Why data governance is more important than ever
*Blog image by Jakub Szepietowski
There's no doubt that going forward, agile methodologies will gain momentum in the business analytics world (read more). A key driver for this trend is technology enablement. Advances in self-service data exploration and visualisation tools, such as Tableau, Qlik and Power BI have empowered business users without a specialist knowledge in statistics or data analytics to query their corporate data, while bypassing IT (for more business analytics trends, click here).
Similarly, self-service data blending tools like Alteryx and Trifacta are so intuitively designed, they now allow front-line analysts to independently access, cleanse, and blend datasets using only drag-and-drop functionality. While these technologies accelerate the outflow of ad-hoc business insights, they also create a set of challenges related to data governance. With this new approach, there are several challenges that businesses have to address:
A new role for IT – becoming a data police force
Many businesses are misguided in thinking that self-service tools make the role of BI or data science teams in the IT function irrelevant. In fact, in some ways the opposite is true. IT teams may no longer spend hours preparing BI reports for executives, but their role in governing the quality of corporate data has never been as important. With different people around the business now able to source, integrate, and explore data individually, it is crucial that this circulated data is always updated, clean, and understood consistently at all times.
In many cases, I have seen relatively small businesses differ in their definition of common and core business analytics terms across departments. This often leads to markedly varied conclusions to the same analytical report, a problem all Excel users are familiar with, resulting in multiple versions of the truth that stir arguments in meetings as to whose data was correct and what it meant. This is why mature data-driven companies invest their time and resources on building strong data governance practices within IT data warehouse teams to ensure consistency and mutual understanding across the organisation.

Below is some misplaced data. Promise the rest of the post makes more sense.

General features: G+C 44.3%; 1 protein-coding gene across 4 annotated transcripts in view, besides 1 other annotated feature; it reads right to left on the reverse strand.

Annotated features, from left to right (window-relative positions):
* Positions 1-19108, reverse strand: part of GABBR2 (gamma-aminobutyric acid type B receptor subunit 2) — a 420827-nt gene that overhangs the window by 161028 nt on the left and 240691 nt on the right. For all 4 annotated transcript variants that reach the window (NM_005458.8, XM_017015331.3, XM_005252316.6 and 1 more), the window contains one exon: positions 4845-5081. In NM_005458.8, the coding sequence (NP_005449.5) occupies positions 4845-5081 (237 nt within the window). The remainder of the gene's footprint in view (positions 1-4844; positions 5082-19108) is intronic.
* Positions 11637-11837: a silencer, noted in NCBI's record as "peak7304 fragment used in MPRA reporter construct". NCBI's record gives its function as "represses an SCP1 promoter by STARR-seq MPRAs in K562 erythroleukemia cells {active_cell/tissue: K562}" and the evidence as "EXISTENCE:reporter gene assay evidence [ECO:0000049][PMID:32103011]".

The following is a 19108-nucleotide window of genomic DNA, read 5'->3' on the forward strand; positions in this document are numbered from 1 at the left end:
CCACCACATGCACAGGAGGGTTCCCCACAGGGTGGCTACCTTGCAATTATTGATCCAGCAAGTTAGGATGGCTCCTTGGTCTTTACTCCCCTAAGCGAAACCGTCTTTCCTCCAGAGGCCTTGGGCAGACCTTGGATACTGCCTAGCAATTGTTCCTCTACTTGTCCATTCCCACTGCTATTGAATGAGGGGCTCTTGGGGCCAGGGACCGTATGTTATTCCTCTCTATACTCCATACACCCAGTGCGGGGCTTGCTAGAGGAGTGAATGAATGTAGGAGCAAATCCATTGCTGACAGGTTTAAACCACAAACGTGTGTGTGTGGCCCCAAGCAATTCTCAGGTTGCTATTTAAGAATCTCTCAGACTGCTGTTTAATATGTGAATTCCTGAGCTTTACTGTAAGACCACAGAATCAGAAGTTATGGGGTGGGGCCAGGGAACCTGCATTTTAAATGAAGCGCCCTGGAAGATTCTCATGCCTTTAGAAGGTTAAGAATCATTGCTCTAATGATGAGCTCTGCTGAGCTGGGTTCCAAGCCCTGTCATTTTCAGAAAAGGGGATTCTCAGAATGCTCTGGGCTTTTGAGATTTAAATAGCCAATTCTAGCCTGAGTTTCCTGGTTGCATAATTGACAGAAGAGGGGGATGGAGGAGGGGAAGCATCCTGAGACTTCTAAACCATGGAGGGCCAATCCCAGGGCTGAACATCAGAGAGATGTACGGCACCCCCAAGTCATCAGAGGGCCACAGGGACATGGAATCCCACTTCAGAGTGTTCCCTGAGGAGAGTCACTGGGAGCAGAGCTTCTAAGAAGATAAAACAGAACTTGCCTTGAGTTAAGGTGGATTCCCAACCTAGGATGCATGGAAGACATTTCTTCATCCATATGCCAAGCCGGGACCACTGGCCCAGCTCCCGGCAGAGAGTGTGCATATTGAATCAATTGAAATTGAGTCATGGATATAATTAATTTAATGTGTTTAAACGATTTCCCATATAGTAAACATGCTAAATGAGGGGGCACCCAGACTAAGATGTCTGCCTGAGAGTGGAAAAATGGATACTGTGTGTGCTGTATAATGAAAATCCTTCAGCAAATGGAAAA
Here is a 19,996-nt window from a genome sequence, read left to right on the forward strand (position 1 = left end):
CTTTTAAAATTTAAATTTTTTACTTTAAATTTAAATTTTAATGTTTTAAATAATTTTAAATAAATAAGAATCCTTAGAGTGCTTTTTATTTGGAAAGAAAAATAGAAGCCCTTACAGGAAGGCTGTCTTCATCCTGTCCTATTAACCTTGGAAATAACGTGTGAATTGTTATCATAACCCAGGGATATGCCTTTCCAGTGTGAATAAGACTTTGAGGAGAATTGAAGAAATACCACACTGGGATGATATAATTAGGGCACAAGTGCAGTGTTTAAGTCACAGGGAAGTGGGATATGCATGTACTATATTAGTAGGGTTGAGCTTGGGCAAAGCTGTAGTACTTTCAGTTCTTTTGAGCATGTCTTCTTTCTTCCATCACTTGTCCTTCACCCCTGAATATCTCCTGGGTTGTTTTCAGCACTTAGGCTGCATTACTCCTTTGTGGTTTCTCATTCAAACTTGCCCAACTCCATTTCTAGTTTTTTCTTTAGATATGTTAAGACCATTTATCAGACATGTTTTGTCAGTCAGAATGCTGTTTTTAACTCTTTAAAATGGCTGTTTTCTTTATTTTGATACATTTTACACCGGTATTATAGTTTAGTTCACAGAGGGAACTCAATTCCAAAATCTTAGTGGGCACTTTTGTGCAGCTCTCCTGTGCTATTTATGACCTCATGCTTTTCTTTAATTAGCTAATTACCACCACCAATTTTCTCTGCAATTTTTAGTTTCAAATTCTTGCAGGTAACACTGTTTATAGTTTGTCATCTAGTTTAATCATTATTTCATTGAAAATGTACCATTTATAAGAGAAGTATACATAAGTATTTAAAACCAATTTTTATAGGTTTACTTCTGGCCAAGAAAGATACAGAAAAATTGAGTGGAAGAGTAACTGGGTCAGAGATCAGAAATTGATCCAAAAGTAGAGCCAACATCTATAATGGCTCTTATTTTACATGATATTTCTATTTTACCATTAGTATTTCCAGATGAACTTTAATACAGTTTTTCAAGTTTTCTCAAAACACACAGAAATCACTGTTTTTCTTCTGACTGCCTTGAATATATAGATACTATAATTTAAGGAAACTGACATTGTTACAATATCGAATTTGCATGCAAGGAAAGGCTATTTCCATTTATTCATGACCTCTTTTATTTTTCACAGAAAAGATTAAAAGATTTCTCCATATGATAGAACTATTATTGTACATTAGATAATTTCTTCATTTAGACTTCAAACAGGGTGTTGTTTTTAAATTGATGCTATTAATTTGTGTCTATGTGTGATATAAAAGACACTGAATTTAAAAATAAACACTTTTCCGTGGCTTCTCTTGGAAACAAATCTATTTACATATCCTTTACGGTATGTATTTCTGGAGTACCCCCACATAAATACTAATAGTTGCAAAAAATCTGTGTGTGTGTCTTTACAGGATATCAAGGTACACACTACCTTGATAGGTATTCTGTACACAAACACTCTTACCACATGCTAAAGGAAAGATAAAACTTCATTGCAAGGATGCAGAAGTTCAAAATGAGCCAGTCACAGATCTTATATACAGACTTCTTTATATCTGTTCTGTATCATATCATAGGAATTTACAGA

how are you monitoring your data sources?
Another area of focus when considering data governance is the monitoring of access to data – who has access to what data. A distinction between corporate and enrichment data from external sources must be made. While data management teams should be responsible for the corporate data estate, they should not necessarily have a full responsibility over external enrichment data, unless this has been strictly defined and understood. This does not mean that this enrichment data should not be available as a valuable resource to business analysts, but the business needs to understand that this data may not be as consistent and defined as its corporate data.
Finding needles in the haystack of big data: store now, select later
Up until recently, limited data processing and storage capacity meant that companies had to sieve through influx of big data and store what they deem as necessary. A major development in data management technology has revolutionised this. Businesses no longer need to think about what data to keep, because the cost and implementation of storage with a Hadoop or equivalent stack is no longer a deterrent. Today, companies can easily dump all their data into commodity storage and then select and analyse it later.
The idea that you can have a place to first store all the data you generate and later on, let everyone pull out the relevant data they need, is empowering. Yet, it does not work without data governance. Additionally, when the NoSQL Big Data vendors started becoming popular, their aim was to enable cost-effective storage of large, fast and varied data. As the big data stack has matured, the challenge now moves to how companies can extract valuable information out of all of their stored data in a timely and consistent manner.
Re-thinking the data landscape
This has to begin with data governance to define the schemas and meaning of organisations' data. As the technology has matured, so has the standards of user experience. Users are demanding easier ways to leverage this data consistently. This propelled the development of a host of tools that sit on the Hadoop stack (e.g. HCatalog, Hive, Spark, Impala, Apache Drill, Apache Hawq) to assist in defining schemas for this data, allowing analysts to query the data with some consistency.
With these challenges in mind, businesses must think through their data governance strategy from early on of their analytics journey. Defining a new focus for the IT function will be a critical part of the process, which I will be exploring in my next blog.
Have you got any challenges in data governance projects you would like to share? Join the discussion below.